EVs Outsold Diesels In Western Europe For The First Time Ever

Electric vehicles reached an important milestone last month by outselling diesels for the first time in history. EVs had a market share of 21% in December 2021 while diesels accounted for 19% of all sales, based on industry data obtained by automotive analyst Matthias Schmidt from Berlin. He gathered info from 18 western European countries and his study confirms battery-powered vehicles are on a rise to the detriment of diesels.

Ever since the Volkswagen Group’s Dieselgate scandal in 2015, more and more people have been moving away from diesels by opting for gasoline cars as well as hybrids and EVs. Increasingly stricter emissions regulations are forcing manufacturers to make their internal combustion engines cleaner, but it’s easier said than done. Diesels are widely believed to disappear before gasoline units, and both types of ICEs are on their way out.

The European Union is expected to vote in favor of a sales ban for new cars with combustion engines that would come into effect in 2035. Before that happens, many automakers active in Europe have vowed to become purely electric brands by 2030 or even sooner than that. For example, Jaguar will discontinue all gasoline- and diesel-fueled models in 2025.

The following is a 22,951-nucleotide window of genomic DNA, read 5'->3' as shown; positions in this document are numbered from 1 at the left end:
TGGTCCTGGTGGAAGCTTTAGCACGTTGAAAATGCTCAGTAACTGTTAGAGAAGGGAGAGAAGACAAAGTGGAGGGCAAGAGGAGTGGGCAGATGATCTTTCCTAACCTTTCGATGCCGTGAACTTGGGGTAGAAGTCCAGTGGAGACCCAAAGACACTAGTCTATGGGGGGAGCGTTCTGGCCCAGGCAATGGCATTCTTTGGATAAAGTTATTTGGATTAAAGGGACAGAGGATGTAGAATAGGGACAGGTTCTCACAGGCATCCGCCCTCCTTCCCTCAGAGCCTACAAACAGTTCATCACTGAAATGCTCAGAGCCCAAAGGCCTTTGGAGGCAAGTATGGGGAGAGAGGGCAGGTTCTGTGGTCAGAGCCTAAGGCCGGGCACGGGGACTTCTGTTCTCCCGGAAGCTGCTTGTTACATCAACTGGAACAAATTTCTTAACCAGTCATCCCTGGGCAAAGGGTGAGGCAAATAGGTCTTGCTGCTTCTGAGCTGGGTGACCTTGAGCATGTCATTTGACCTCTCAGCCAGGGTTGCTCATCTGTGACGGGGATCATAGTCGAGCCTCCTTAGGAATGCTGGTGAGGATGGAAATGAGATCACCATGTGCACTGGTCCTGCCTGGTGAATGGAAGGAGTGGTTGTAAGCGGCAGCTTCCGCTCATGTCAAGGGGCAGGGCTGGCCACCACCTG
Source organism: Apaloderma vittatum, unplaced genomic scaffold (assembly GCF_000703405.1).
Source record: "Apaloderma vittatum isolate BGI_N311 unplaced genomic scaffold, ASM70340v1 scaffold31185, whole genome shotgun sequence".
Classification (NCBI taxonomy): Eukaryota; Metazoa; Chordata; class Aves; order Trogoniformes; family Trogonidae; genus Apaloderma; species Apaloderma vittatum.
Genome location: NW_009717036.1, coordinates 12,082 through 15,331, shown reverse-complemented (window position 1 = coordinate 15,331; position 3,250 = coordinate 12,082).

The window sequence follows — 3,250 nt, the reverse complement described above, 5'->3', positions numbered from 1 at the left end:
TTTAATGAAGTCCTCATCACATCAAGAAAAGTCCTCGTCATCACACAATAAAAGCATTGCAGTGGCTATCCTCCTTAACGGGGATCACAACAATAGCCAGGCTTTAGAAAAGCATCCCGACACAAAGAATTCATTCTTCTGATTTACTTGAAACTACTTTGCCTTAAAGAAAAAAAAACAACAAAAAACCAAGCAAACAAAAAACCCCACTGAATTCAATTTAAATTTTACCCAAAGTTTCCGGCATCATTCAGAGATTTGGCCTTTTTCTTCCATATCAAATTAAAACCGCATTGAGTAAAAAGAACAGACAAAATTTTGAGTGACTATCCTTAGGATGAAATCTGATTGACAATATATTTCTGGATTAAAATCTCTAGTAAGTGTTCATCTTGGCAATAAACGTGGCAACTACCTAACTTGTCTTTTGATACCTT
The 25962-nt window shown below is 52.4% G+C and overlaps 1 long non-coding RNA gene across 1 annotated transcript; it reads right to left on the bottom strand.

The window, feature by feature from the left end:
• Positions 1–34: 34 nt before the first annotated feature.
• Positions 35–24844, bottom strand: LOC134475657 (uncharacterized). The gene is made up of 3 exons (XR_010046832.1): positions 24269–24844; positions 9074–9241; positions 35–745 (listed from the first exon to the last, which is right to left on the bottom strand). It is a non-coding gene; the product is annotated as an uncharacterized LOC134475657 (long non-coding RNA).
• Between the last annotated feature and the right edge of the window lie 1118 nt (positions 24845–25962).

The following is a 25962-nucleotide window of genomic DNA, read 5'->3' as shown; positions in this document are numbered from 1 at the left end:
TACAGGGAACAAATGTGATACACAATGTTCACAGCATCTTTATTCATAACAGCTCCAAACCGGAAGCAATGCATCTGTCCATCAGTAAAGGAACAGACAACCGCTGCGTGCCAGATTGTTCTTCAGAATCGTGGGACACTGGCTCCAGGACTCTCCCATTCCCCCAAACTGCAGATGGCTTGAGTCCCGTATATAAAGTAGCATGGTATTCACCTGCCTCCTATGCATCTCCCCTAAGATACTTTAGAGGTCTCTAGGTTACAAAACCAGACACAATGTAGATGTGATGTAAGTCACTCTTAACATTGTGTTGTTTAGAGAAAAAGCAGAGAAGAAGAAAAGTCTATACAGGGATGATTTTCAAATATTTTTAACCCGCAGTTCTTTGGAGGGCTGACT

See also  Volkswagen ID.5 Launch Delayed Until May 6 Due To Supply Shortages

According to data obtained by the European Automobile Manufacturers’ Association (ACEA), 2.3 million vehicles were sold with a diesel engine through the first nine months of last year. During the same January – September 2021 interval, 801,025 purely electric cars were delivered. The numbers are based on sales data obtained from countries in the European Union, plus the United Kingdom, and the EFTA region: Norway, Iceland, Switzerland, and Liechtenstein.

To get a more accurate idea of the diesel’s downfall in popularity on the Old Continent, new cars equipped with this engine accounted for roughly 50% of sales before the Dieselgate. Last month, its market share declined to just 20%. The percentage is highly unlikely to even get remotely close to the diesel engine’s heydays ever again as industry experts project demand will continue to drop in the coming years.

Source: Automotive News Europe

Top Articles

Latest News

Related articles

Leave a reply

Please enter your comment!
Please enter your name here

This site uses Akismet to reduce spam. Learn how your comment data is processed.

Html code here! Replace this with any non empty raw html code and that's it.